Upcoming is downgoing, Elm City is ongoing

Here’s Andy Baio’s farewell to Upcoming, a service I’ve been involved with for a decade. In a March 2005 blog post I wrote about what I hoped Upcoming would become, in my town and elsewhere, and offered some suggestions to help it along. One was a request for an API which Upcoming then lacked. Andy soon responded with an API. It was one of the pillars of my Elm City project for a long while until, as Andy notes in his farewell post, it degraded and became useless.

Today I pulled the plug and decoupled Upcoming from all the Elm City hubs.

In 2009 Andy and I both spoke at a conference in London. Andy was there to announce a new project that would help people crowdsource funding for creative projects. I was there to announce a project that would help people crowdsource public calendars. Now, of course, Kickstarter is a thing. The Elm City project not so much. But I’m pretty sure I’m on the right track, I’m lucky to be in a position to keep pursuing the idea, and although it’s taking longer than I ever imagined I’m making progress. Success, if it comes, won’t look like Upcoming did in its heyday, but it will be a solution to the same problem that Upcoming addressed — a problem we’ve yet to solve.

That same March 2005 blog post resonates with me for another reason. That was the day I walked around my town photographing event flyers on shop windows and kiosks. When I give presentations about the Elm City project I still show a montage of those images. They’re beautiful, and they’re dense with information that isn’t otherwise accessible.

Event flyers outperform web calendars, to this day, because they empower groups and organizations to be the authoritative sources for information about their public events, and to bring those events to the attention of the public. The web doesn’t meet that need yet but it can, and I’m doing my best to see that it does.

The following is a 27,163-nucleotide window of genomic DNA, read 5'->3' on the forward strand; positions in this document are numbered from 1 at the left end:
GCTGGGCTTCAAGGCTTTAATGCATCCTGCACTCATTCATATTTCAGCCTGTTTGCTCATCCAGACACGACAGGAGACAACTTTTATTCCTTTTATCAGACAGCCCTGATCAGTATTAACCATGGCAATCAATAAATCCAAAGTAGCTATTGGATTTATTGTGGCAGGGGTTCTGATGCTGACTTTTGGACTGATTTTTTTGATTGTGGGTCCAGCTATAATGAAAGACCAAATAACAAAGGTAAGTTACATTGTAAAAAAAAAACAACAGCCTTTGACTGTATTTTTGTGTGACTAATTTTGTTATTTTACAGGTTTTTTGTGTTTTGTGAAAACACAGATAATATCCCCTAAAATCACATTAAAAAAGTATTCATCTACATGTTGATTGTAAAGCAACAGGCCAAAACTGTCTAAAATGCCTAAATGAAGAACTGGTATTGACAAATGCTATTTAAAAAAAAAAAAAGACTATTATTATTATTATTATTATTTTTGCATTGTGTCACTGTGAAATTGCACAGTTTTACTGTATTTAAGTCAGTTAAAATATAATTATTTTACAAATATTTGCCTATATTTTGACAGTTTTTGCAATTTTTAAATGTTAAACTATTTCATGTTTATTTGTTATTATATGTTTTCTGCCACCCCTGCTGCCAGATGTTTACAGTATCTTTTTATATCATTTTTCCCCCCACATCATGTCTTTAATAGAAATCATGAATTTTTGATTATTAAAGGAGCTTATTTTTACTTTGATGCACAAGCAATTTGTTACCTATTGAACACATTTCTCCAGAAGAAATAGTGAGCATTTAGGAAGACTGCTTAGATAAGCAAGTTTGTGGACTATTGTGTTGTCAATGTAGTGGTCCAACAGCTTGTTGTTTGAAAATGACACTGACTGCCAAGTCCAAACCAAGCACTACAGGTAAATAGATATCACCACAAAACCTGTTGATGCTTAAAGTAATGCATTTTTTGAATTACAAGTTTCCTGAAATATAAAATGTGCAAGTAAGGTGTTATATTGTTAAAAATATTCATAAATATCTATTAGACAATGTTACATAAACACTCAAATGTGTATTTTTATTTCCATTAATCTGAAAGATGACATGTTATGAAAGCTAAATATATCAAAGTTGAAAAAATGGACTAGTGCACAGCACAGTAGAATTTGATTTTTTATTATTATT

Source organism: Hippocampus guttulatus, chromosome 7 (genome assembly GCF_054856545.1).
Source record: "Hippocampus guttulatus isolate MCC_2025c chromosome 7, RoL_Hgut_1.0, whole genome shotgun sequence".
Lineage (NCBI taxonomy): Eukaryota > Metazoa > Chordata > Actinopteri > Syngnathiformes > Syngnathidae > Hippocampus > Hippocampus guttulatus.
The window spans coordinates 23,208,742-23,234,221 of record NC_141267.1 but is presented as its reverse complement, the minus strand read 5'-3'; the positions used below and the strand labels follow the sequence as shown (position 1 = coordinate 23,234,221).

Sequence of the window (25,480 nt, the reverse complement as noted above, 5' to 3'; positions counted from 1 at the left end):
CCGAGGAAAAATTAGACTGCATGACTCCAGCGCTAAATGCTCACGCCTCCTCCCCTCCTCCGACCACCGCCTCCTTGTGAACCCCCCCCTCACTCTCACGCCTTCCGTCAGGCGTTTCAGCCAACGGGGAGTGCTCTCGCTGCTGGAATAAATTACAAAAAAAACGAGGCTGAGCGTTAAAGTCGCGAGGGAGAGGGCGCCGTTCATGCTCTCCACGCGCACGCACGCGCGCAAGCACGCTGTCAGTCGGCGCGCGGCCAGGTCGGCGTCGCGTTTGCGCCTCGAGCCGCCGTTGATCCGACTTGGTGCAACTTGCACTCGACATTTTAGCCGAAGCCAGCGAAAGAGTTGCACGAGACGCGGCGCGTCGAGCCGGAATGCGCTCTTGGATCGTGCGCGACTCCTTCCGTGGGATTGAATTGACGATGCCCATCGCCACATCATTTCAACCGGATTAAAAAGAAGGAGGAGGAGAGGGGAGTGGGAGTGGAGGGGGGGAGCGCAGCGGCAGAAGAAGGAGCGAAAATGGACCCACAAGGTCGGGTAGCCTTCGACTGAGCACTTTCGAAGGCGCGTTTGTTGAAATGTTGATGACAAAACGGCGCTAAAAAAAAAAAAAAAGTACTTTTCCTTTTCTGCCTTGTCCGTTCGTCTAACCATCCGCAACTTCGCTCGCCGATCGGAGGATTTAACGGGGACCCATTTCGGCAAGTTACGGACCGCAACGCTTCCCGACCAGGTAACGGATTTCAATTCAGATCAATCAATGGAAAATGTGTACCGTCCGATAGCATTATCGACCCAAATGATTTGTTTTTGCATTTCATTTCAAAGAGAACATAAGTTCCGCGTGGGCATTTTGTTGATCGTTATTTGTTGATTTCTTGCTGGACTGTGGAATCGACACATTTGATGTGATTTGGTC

One thought on “Upcoming is downgoing, Elm City is ongoing

  1. Dror Harari

    I guess this goes the ways of delicious and other web entities we could rely on for a limited time. I have been thinking for some time about how can people create peer-to-peer services such that we can rely on them as long as somebody is using them. I haven’t cracked this nut yet but with the recent disappearance of the Google Reader and probable demise of feedburner this task is becoming ever more important.

    In a way, this ties directly to net-neutrality as it appears the ground level TCP/IP is the only stable substrate one can rely on for the long haul to build such peer to peer service ecology.

    /d

    Reply

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